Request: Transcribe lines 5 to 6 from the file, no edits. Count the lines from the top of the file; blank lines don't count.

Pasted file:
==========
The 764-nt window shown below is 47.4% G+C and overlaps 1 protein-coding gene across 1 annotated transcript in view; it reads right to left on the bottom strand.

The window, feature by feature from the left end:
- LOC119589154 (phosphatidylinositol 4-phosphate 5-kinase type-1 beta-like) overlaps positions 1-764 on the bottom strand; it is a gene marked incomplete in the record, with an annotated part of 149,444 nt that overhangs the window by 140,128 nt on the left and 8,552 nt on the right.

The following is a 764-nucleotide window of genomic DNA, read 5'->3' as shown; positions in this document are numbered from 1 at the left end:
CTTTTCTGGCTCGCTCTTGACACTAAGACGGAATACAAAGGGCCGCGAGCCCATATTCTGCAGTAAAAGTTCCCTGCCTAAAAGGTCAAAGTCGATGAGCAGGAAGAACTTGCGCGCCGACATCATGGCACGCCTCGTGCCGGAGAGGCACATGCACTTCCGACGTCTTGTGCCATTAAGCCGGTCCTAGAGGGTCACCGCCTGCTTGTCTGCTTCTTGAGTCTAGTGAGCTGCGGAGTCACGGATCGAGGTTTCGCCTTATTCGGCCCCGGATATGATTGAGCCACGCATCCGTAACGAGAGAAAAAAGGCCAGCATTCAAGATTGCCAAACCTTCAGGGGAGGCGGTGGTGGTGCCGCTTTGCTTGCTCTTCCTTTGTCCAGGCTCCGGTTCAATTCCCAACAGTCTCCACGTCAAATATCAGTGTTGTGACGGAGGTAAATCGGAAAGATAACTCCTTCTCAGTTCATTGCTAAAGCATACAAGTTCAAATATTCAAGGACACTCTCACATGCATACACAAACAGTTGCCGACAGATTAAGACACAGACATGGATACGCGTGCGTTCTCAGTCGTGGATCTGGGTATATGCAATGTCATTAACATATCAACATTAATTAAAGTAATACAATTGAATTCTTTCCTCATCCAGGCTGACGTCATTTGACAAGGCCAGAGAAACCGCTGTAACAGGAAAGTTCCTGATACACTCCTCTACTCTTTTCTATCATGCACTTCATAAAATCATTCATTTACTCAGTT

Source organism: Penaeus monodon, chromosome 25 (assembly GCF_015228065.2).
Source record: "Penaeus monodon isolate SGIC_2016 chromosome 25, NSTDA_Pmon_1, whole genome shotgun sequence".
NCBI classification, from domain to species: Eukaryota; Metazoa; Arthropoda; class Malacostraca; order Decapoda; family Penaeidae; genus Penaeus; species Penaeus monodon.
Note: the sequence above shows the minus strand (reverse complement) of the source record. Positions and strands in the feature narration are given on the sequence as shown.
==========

CTTTTCTGGCTCGCTCTTGACACTAAGACGGAATACAAAGGGCCGCGAGCCCATATTCTGCAGTAAAAGTTCCCTGCCTAAAAGGTCAAAGTCGATGAGCAGGAAGAACTTGCGCGCCGACATCATGGCACGCCTCGTGCCGGAGAGGCACATGCACTTCCGACGTCTTGTGCCATTAAGCCGGTCCTAGAGGGTCACCGCCTGCTTGTCTGCTTCTTGAGTCTAGTGAGCTGCGGAGTCACGGATCGAGGTTTCGCCTTATTCGGCCCCGGATATGATTGAGCCACGCATCCGTAACGAGAGAAAAAAGGCCAGCATTCAAGATTGCCAAACCTTCAGGGGAGGCGGTGGTGGTGCCGCTTTGCTTGCTCTTCCTTTGTCCAGGCTCCGGTTCAATTCCCAACAGTCTCCACGTCAAATATCAGTGTTGTGACGGAGGTAAATCGGAAAGATAACTCCTTCTCAGTTCATTGCTAAAGCATACAAGTTCAAATATTCAAGGACACTCTCACATGCATACACAAACAGTTGCCGACAGATTAAGACACAGACATGGATACGCGTGCGTTCTCAGTCGTGGATCTGGGTATATGCAATGTCATTAACATATCAACATTAATTAAAGTAATACAATTGAATTCTTTCCTCATCCAGGCTGACGTCATTTGACAAGGCCAGAGAAACCGCTGTAACAGGAAAGTTCCTGATACACTCCTCTACTCTTTTCTATCATGCACTTCATAAAATCATTCATTTACTCAGTT

Source organism: Penaeus monodon, chromosome 25 (assembly GCF_015228065.2).